Artemis Intelligent Power, a start-up from the University’s School of Engineering, has won the UK’s top prize in the sector.
The company’s technology could increase the power of offshore wind turbines and cut fuel consumption and carbon emissions in trains and buses.
HRH The Prince Philip, Duke of Edinburgh, presented the Royal Academy of Engineering’s MacRobert Award to the Artemis team at an event in London.
Dr Win Rampen, Artemis Chairman and Chair in Energy Storage, and Professor Stephen Salter, Non-Executive Director, received the award from The Duke of Edinburgh, who is the Royal Academy of Engineering’s Senior Fellow.
Also present were Dr Niall Caldwell, Managing Director, Pierre Joly, Operations Director, and Dr Uwe Stein, Chief Engineer.
Warmest congratulations to our staff members Dr Win Rampen and Professor Stephen Salter, and to all at Artemis.
The award judges called it a massive leap forward.
The £50,000 MacRobert Award has been presented by the Royal Academy of Engineering annually since 1969.
It is known for spotting the next big thing in the technology sector, previously recognising technologies such as the catalytic converter and the CT scanner.
The judging panel said the Artemis system had done for hydraulic engines what James Watt did for steam engines.
Artemis was recognised for pioneering a power system, known as Digital Displacement.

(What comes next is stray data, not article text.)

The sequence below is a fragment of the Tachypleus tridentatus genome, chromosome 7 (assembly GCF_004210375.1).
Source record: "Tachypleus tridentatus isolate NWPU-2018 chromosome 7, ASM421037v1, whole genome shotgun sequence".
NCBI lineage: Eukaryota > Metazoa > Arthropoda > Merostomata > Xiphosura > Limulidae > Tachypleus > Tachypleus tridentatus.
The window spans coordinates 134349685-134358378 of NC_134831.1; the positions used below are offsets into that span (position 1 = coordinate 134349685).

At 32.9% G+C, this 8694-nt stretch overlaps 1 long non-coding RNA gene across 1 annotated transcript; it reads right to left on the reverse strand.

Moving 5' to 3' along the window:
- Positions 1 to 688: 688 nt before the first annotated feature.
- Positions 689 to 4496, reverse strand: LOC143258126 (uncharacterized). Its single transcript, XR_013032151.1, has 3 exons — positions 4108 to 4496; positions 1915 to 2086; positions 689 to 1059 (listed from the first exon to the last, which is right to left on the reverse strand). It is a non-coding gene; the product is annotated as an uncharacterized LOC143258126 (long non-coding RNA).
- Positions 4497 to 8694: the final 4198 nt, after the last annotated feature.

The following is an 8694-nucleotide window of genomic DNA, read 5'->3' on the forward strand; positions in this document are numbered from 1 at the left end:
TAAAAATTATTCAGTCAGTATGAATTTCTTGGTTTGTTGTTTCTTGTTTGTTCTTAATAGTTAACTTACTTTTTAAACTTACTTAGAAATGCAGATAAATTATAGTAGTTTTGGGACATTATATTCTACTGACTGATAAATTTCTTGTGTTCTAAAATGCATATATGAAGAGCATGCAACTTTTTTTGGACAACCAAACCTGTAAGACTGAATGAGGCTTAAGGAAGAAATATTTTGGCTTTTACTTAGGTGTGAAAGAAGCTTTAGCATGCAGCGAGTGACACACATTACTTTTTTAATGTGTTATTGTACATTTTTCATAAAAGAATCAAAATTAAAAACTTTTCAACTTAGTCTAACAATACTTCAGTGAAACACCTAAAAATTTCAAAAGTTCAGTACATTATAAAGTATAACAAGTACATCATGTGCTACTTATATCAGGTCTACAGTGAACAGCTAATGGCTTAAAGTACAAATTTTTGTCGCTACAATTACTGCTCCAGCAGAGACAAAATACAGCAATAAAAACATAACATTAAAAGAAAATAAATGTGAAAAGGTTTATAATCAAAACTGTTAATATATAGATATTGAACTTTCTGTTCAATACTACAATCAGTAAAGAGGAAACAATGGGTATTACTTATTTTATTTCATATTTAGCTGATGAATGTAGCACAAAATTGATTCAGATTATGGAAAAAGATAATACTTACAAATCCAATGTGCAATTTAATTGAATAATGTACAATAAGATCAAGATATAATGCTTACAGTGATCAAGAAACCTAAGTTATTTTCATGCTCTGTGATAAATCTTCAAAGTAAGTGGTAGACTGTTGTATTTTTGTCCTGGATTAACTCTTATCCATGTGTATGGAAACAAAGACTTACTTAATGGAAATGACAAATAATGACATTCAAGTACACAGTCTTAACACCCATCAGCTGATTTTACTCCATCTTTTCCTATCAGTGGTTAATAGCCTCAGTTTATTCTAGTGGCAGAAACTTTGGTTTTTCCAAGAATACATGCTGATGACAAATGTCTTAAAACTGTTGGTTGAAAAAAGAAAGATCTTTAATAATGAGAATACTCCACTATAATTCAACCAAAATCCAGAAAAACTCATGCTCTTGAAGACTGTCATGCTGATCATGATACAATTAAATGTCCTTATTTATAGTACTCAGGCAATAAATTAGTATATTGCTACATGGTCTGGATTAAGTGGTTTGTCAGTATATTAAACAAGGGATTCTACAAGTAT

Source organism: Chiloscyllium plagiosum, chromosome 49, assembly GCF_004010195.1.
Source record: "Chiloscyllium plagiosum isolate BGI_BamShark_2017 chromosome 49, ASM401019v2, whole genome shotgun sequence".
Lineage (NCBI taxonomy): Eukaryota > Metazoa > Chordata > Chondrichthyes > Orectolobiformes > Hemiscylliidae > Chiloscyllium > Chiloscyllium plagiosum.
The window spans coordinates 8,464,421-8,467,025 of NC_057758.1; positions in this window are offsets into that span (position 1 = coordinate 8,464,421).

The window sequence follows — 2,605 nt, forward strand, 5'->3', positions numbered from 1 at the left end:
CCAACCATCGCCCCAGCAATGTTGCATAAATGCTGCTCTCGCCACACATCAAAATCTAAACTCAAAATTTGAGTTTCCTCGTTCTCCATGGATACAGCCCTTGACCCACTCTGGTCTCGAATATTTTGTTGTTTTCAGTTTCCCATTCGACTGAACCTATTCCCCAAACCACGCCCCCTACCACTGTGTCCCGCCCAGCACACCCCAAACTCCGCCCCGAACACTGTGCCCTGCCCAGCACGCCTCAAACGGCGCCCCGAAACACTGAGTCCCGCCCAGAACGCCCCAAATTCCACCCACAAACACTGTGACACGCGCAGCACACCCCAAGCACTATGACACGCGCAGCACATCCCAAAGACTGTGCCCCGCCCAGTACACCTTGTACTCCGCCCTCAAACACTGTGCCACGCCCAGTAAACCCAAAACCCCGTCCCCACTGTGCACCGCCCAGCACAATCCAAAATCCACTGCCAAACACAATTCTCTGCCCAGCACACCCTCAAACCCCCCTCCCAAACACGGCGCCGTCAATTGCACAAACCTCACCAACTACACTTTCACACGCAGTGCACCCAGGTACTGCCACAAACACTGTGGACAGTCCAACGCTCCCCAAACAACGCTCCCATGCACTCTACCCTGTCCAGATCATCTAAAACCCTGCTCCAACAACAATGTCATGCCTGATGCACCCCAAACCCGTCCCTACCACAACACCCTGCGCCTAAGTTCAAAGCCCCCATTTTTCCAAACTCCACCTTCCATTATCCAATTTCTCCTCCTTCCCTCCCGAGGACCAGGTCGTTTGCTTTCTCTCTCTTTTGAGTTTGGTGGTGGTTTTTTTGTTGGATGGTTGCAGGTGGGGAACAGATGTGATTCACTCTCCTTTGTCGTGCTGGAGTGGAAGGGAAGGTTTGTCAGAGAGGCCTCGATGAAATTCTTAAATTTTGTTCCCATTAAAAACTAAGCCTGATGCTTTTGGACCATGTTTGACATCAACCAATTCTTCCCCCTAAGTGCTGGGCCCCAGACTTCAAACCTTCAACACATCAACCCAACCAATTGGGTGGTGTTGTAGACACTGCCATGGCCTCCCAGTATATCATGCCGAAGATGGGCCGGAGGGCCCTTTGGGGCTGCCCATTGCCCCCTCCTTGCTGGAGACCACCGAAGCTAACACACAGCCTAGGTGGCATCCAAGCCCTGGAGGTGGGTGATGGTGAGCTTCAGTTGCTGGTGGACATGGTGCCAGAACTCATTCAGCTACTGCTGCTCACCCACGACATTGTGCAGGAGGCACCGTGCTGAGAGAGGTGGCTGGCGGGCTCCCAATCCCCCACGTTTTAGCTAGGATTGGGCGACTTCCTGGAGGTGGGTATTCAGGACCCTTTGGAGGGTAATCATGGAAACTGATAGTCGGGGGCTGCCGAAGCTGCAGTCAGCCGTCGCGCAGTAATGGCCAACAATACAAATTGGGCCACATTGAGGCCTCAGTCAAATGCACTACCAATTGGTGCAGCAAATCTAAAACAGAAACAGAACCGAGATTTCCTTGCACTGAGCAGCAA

Its technology has digitally controlled hydraulics, and researchers say it has the potential to transform the viability of offshore wind power and low carbon transportation.
As well as dramatically improving power capacity, the smart, modular system has been designed to overcome the significant reliability issues associated with existing turbines.
Artemis is already delivering world-leading systems, significantly improving turbine efficiency and, with it, the prospects for future exploitation of wind power.
Artemis is also applying the same technology to reduce the fuel consumption of commuter trains and buses.
The award is the latest success for a commercial venture from the University.
Krotos, set up by sound design graduate Orfeas Boteas, developed Dehumaniser sound effects software for film, television and video game industry. It was recently used as the voice of Ultron in the Marvel’s Avengers: Age of Ultron movie.
Light-enabled internet technology developed in the School of Engineering is being incorporated at the home of the Golden State Warriors basketball team in San Francisco.
Travel search firm Skyscanner - which began as a School of Informatics start-up - has entered into a joint venture with Yahoo Japan, which will give the Edinburgh firm a foothold in the world's third largest travel market.
FanDuel, a fantasy sports league enterprise, also with roots in Informatics, recently announced it has secured US$275 million of investment.
The MacRobert Award identifies innovation with proven commercial success and tangible social benefit.
The judging panel commended Artemis for its potential to help solve one of the most significant global challenges while demonstrating technical engineering excellence.
As well as gaining from the prestige of the award, the winners receive a gold medal and the £50,000 prize. Also shortlisted for the prize were Cambridge-based Endomag and Victrex of Blackpool.
The Artemis story is truly compelling. The company has achieved a technical advance of global importance, making significant power delivery from offshore wind considerably more credible and realisable, and facilitating the global goal of reducing CO2 emissions. This is not simply evolutionary improvement but a complete step change, and one that took years of commitment to achieve.